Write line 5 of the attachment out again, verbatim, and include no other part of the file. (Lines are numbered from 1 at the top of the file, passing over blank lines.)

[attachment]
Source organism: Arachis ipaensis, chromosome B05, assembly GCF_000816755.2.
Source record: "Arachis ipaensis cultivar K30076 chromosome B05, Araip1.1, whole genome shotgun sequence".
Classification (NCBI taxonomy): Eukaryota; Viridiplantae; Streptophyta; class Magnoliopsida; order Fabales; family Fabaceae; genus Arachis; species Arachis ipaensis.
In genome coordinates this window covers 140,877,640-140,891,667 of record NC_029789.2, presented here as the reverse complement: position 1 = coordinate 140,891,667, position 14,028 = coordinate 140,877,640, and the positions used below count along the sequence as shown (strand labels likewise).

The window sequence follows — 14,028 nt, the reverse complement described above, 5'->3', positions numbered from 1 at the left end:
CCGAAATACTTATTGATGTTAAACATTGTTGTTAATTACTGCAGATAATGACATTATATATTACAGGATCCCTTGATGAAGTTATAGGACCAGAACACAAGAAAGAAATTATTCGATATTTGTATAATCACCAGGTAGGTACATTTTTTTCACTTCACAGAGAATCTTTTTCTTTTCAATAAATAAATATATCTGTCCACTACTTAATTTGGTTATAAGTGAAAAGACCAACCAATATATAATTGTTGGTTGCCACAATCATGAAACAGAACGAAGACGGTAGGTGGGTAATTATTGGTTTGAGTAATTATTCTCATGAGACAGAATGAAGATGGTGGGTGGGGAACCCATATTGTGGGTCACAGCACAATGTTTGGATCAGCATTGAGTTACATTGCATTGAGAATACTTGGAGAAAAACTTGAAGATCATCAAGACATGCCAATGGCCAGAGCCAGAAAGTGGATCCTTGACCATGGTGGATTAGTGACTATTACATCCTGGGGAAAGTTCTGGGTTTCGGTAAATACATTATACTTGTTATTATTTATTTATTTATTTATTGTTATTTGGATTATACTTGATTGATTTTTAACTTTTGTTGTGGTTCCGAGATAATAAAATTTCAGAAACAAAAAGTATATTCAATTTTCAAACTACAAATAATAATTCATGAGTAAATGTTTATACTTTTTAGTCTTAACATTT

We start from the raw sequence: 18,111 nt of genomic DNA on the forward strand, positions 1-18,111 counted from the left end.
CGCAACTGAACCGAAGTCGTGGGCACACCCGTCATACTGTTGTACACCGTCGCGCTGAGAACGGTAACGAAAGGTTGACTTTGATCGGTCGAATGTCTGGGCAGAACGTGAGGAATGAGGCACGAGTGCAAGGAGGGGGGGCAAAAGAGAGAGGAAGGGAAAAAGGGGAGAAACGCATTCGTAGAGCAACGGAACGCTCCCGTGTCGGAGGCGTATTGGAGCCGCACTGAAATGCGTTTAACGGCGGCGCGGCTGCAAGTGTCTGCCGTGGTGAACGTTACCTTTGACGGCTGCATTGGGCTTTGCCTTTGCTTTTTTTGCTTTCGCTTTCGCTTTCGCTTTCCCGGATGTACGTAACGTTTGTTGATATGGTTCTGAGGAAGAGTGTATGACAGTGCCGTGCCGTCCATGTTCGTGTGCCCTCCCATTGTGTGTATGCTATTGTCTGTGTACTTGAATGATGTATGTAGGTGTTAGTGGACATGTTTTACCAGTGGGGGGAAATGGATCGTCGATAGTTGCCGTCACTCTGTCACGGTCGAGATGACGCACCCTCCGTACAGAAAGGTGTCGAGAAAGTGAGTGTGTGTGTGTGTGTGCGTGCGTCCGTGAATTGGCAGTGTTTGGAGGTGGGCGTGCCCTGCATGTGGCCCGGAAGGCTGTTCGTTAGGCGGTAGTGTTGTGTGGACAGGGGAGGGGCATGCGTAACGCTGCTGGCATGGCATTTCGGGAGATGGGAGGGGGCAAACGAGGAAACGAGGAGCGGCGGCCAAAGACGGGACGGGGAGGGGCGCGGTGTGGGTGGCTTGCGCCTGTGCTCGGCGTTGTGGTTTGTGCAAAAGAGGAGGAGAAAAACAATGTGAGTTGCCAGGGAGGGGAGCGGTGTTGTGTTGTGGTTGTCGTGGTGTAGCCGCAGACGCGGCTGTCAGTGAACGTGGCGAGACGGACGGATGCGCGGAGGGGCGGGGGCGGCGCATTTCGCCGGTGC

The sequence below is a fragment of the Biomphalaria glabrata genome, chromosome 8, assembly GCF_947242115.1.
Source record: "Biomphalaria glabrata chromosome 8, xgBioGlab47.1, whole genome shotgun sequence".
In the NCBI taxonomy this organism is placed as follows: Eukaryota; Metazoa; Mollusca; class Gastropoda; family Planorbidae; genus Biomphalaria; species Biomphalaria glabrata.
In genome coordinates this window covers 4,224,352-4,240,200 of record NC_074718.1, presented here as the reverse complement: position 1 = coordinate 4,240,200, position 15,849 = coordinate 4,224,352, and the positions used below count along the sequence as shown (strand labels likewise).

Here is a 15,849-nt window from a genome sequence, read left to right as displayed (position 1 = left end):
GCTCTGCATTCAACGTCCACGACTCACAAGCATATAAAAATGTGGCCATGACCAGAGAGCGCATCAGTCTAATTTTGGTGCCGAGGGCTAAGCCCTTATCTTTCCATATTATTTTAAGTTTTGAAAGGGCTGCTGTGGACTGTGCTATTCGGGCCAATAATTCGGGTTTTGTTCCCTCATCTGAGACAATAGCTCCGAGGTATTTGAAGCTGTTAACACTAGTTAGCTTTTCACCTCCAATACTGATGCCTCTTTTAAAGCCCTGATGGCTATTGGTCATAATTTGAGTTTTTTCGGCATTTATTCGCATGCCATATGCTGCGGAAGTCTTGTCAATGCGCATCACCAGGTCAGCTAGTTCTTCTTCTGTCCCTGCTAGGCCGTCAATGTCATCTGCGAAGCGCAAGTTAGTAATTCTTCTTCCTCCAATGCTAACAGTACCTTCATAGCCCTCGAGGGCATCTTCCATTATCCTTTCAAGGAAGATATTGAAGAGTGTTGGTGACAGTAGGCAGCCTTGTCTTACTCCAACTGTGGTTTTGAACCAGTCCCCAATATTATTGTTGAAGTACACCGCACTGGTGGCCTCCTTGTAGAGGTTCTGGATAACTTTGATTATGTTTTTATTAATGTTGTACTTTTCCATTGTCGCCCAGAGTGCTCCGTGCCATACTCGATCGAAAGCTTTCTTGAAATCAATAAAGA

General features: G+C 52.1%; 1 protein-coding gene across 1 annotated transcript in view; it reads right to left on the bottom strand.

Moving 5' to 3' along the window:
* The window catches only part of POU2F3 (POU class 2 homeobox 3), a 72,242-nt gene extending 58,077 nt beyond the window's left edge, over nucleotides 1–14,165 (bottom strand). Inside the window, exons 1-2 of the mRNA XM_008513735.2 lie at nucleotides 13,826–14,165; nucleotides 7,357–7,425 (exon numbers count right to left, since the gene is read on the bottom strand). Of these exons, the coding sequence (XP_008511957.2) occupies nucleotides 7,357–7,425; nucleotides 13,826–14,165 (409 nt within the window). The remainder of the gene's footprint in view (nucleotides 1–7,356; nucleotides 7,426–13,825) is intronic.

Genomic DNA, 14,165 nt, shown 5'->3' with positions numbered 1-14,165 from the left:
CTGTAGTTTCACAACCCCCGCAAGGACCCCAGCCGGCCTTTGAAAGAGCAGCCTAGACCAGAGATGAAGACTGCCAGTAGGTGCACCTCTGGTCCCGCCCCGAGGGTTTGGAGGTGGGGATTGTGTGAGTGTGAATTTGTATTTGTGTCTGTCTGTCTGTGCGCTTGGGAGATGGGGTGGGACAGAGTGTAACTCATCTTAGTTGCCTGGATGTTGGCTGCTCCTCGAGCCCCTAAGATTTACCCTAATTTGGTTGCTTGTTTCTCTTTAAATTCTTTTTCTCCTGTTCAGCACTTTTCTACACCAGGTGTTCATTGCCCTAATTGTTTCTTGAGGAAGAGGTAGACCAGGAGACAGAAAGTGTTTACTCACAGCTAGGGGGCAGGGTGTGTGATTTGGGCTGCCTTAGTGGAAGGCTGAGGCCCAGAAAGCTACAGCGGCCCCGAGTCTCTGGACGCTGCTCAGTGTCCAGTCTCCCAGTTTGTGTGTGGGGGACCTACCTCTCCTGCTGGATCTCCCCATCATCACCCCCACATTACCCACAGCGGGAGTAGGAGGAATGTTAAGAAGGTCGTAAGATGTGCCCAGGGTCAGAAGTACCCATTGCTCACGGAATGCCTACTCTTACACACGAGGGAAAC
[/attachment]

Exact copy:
The window sequence follows — 14,028 nt, the reverse complement described above, 5'->3', positions numbered from 1 at the left end: